Part of the joy of hounding around in the library is the accidental nature of discovery. This is also one of the things that attracts me to birding and walking the woods. No matter what you know of bird song, habit, or field marks, you’re still reliant upon the luck of being in the right place at the right time with your eyes and ears open.
It helps to know where to look, however, and since the sociological side of literature and research interests me as much as books themselves, many of my bibliographic adventures begin with cruising the library’s re-shelving carts. When I go into an archives, I want to know what other people are curious about and see what items were recently requested for viewing. It’s a bit like looking for salamanders, though. You can turn over a lot of rocks before you find anything interesting.
Recently, at the bottom of a stack of more contemporary books, I spied a battered copy of the third edition of Sylva, or, A Discourse of Forest-Trees, and the Propagation of Timber in His Majesties Dominions (1679) written by the English horticulturist and diarist John Evelyn (1620– 1706). I wonder who had been looking at it, and why?
I knew of this book from Thoreau, who refers to it briefly in Walden and mentions it again at greater length in his journal a few years later. On 6 June 1852 Thoreau comments:
Evelyn has collected the fine exaggerations of antiquity respecting the virtues and habits of trees and added some himself.[…] If the oft-repeated glorification of the forest from age to age smacks of religion, is even druidical, Evelyn is as good as several old druids, and his “Silva” is a new kind of prayerbook, a glorifying of the trees and enjoying them forever, which was the chief end of his life.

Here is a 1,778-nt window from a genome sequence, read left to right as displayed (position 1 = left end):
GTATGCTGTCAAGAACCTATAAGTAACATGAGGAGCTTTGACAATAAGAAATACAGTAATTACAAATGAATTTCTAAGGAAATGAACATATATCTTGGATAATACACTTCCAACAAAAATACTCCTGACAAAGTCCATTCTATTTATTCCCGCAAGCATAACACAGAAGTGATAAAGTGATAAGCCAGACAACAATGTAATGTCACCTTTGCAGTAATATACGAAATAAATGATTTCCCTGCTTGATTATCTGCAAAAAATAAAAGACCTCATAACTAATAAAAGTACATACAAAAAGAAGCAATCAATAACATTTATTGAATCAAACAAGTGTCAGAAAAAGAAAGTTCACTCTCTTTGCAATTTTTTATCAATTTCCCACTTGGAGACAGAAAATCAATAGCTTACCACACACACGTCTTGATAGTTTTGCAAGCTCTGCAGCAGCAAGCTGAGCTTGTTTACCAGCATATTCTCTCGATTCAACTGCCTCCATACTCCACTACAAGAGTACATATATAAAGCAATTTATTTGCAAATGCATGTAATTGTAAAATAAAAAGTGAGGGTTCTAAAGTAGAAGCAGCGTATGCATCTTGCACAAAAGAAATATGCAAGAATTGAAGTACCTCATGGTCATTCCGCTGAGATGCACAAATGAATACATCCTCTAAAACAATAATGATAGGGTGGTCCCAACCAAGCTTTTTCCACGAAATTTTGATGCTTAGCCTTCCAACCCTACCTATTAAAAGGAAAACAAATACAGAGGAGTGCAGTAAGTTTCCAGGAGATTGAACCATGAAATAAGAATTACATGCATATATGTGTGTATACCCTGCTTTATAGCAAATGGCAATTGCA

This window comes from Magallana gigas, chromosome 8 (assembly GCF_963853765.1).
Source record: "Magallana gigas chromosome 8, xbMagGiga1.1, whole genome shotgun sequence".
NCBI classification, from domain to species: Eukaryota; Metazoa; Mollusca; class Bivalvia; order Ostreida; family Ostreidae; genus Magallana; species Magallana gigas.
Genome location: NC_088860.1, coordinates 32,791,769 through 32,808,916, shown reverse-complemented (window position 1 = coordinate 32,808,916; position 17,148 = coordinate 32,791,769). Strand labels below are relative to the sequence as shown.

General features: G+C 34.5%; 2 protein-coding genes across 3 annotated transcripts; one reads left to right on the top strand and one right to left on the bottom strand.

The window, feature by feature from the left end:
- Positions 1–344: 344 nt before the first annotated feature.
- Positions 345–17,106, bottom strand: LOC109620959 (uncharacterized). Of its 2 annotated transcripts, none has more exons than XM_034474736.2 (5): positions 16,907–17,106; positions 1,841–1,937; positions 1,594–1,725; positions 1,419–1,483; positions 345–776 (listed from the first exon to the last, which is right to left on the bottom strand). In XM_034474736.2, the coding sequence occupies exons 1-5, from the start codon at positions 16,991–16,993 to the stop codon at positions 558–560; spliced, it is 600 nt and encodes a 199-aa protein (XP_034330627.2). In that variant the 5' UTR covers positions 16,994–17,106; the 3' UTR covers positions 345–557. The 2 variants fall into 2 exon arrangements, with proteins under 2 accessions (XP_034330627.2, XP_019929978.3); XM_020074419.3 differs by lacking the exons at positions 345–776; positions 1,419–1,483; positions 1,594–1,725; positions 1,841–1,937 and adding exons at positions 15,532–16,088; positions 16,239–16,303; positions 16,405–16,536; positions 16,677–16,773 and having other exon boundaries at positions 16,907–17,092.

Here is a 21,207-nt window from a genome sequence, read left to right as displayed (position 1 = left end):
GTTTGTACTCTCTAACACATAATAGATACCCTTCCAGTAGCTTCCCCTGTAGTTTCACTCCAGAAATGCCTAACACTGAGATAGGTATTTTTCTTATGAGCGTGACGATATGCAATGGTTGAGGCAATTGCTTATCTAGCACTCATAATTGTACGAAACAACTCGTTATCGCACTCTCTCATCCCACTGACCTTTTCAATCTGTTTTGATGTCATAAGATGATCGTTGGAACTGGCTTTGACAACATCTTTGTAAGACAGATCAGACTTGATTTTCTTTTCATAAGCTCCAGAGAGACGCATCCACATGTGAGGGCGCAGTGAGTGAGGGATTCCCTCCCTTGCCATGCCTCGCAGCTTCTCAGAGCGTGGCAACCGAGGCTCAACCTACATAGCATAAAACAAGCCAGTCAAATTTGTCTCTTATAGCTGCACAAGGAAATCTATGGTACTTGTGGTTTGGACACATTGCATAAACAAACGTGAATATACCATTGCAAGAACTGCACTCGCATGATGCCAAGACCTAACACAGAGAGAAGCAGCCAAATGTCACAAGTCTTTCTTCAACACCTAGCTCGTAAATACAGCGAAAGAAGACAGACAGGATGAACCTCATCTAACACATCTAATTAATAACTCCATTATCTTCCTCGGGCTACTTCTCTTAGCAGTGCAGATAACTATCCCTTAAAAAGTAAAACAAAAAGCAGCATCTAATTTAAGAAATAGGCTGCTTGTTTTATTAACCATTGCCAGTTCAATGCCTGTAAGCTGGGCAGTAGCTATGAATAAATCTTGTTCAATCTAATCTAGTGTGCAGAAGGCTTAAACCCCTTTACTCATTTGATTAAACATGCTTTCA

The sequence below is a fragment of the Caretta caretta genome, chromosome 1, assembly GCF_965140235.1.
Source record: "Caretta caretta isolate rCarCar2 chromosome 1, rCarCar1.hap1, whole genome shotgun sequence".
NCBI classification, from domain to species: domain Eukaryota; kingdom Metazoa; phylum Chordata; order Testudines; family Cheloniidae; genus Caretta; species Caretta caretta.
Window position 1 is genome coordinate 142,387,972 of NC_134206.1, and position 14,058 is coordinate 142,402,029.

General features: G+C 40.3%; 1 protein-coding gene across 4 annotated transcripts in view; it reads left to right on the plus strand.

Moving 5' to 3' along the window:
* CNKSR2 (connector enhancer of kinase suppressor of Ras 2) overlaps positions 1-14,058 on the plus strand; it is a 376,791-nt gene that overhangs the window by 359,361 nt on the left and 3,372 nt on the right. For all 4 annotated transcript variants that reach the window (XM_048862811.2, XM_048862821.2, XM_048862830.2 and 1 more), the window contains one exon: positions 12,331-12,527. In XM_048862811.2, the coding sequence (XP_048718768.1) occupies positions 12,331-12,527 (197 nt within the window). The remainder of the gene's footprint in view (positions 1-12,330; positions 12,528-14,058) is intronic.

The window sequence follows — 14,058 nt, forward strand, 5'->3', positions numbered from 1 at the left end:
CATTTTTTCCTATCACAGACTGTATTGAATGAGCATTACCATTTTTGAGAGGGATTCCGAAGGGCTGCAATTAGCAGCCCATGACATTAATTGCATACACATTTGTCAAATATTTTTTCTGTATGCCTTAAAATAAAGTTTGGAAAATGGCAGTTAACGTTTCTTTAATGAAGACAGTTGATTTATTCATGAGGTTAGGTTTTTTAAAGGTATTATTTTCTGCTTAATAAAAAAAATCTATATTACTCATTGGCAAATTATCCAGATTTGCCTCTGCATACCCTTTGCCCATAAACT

Evelyn’s Sylva is a practical guide to arboriculture intended to improve the understanding and practice of forestry. It was first published as a paper presented to the newly constituted Royal Society in 1662. This third edition was printed for the noteworthy London bookseller and publisher John Martyn (d. 1680), whose shop was located in St. Paul’s Churchyard under the sign of the bell. Martyn, in partnership with John Allestry, had acquired the lucrative monopoly as printer to the Royal Society in 1663.
A couple of different text types were used in Sylva. The two types used in the pages reproduced above, while similar in structure, are quite different. Most obviously, the first one has a more lively italic which makes liberal use of swash capitals.
In the days of handcut punches, each size the punchcutter cut was essentially a variation on a theme as he made countless little refinements and alterations in order to achieve the best visual result at each size. One such variations is clearly seen when these two roman types are scaled to the same x-height and similar words are set side by side. Note how the extenders are taller on the first type than on the second. Types cut for smaller sizes tended to have shorter extenders, even when the structure of the letters was otherwise similar.
Whatever Thoreau made of Evelyn as a botanist, he certainly found Sylva fertile ground as a work of literature. Her wrote in his journal on 23 March 1953:
Evelyn and others wrote when the language, was in a tender, nascent state and could be moulded to express the shades of meaning; when sesquipedalian words, long since cut and apparently dried and drawn to mill, – not yet to the dictionary lumber-yard, – put forth a fringe of green sprouts here and there along in the angles of their rugged bark, their very bulk insuring some sap remaining; some florid suckers they sustain at least. Which cords, split into shingles and laths, will supply poets for ages to come.
ANDREW STEEVES ¶ PRINTER & PUBLISHER